Dr. Strange Director Scott Derrickson Responds To Whitewashing Accusation

Doctor Strange director Scott Derrickson took to Twitter to respond to accusations that the casting of Tilda Swinton as the Ancient One was another example of Hollywood whitewashing Asian roles.

Since the release of the first Doctor Strange trailer and the first photo revealing Scarlett Johansson's appearance in Ghost In the Shell, a growing conversation has emerged about Hollywood's pervasive erasure of Asian roles in its films. The tendency can be as odious as Mickey Rooney's bucktoothed caricature in Breakfast at Tiffany's or as oblivious as the changes made in the recent Ridley Scott film, The Martian, when compared to the ethnic makeup outlined in the novel.

Star Trek's George Takei took to his Facebook page over the weekend to decry the practice and the explanations offered for casting Swinton. "They cast Tilda because they believe white audiences want to see white faces," he wrote. "Audiences, too, should be aware of how dumb and out of touch the studios think we are."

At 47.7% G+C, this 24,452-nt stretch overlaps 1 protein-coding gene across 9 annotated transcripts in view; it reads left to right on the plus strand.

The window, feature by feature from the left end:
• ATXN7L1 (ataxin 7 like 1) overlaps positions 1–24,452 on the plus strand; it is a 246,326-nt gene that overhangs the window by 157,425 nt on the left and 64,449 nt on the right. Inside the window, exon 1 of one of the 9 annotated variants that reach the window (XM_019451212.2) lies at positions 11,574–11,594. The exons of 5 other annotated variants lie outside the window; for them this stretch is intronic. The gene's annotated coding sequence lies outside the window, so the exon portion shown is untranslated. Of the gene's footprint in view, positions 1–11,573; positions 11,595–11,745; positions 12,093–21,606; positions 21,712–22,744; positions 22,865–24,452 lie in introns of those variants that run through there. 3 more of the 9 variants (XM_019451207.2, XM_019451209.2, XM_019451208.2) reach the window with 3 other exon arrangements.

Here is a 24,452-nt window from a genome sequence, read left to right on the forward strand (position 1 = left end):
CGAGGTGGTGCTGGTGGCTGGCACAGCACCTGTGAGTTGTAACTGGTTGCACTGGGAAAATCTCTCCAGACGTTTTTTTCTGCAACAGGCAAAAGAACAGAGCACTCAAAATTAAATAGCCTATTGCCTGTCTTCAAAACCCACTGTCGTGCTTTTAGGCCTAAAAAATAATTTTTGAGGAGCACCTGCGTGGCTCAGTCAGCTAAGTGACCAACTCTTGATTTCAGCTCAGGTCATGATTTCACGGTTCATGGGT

Comedian and actress Margaret Cho also took to Twitter to discuss the issue, writing, "It's that we have been invisible for so long we don't even know what we can do" and moderating a discussion via the #whitewashedOUT hashtag (as reported by Indiewire).

In the case of the Ancient One, there are no easy answers. The original portrayal of the character does smack of the same stereotypes Rooney employed in Breakfast at Tiffany's and could be seen as late as 1980s with Joel Grey's shameful wise master character in Remo Williams: The Adventure Begins. Casting the role with a Chinese or Nepalese actor would have quelled whitewashing accusations, but the discussion would have focused on the wise master trope appearing in a 2016 film.

And though opinions will polarize, it is still important to bring these issues to light and the difficulties in dismantling the industries very old casting practices.